Latin America's top-selling cars not safe enough: Study

Best selling cars in Latin America providing levels of safety 20 years behind 'five star' standards.

Afp November 24, 2011

SAO PAULO: Top-selling cars in Latin America are not safe enough for their passengers and show poor structural integrity, according to a study released Thursday by the Latin New Car Assessment Programme (NCAP).

Vehicles tested show that "today's best selling cars in Latin America are providing levels of safety 20 years behind the 'five star' standards now common in Europe and North America. Unfortunately in Latin America 'one star' cars still dominate the market," the survey indicated.

The tests, carried out in two phases since 2010, has tested seven out of the top 10 best-selling cars in the region.

"The frontal impact tests carried out at (speeds) of 64 kilometers (38 miles) per hour reveal that poor structural integrity and the absence of airbags are putting the lives of Latin American motorists at risk," according to the latest phase of testing released Thursday.

Models tested include Chevrolet Celta, Chevrolet Corsa Classic, Chevrolet Cruze LT, Fiat Novo Uno Evo, Ford Focus Hatchback, Ford KA Fly Viral, Nissan March, and Nissan Tiida Hatchback.

"We are witnessing an unprecedented growth in automobile use in emerging markets like Brazil, China and India. Yet it is precisely in these countries where we face a growing death toll on the road," said Max Mosley, chairman of Global NCAP said:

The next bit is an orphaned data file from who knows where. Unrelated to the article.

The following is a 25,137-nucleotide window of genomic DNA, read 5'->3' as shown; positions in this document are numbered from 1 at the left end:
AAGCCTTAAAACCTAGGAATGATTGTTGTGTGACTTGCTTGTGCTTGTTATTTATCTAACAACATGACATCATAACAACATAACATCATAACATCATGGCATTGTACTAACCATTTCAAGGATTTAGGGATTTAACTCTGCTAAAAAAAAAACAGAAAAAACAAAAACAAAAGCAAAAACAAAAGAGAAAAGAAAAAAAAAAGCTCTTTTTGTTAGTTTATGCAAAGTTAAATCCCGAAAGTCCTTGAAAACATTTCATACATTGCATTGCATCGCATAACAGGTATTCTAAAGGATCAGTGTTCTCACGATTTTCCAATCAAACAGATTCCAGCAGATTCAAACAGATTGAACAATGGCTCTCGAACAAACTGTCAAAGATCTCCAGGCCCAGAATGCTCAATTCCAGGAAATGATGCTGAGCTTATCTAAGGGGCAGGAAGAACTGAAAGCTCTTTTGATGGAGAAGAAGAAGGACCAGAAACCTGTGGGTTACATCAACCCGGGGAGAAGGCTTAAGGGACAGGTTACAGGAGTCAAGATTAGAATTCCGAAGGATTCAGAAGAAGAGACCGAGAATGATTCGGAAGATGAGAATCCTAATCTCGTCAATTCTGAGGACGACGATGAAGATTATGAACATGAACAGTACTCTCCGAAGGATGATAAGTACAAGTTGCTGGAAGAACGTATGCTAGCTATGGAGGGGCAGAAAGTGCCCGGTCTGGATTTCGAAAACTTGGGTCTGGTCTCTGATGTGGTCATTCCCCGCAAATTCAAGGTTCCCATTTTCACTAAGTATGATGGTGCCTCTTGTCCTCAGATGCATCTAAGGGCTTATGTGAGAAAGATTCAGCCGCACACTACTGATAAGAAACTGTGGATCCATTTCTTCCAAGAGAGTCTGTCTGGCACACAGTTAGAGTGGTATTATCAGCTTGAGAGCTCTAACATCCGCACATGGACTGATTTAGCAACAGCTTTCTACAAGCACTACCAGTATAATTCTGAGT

"The results released today are very disappointing. But I'm sure that the days of 'one star' cars in the Latin America's car showrooms are numbered," said Carlos Macaya, chairman of the steering committee of the Latin NCAP and of the FIA (International Automobile Foundation).

He said competition among carmakers would soon lead to progress towards the region's first 'five star' cars.

Latin NCAP strongly urged all new car buyers to only choose vehicles fitted  with an airbag.

And it called on governments across the region to make it mandatory for all passenger cars to be able to pass the UN's most important international safety standards and encourages manufacturers to take the same initiative on a voluntary basis.

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Fawad_MI | 9 years ago | Reply

I am a Pakistani and I work in Detroit, Michigan that is hometown of new cars. I agree with the article as Crysler and American cars still do have many problems. Specially. 300C chryler. I have driven many American cars but had bad experience and always putting $$ in repairs.

Meekal Ahmed | 9 years ago | Reply

@Syed Hasan Abbas:

I don't think so. While some of the very small cars can be dangerous the more high-end cars are extremely well-equipped. Of course we have no studies to go by because in general we have an aversion to studying anything.

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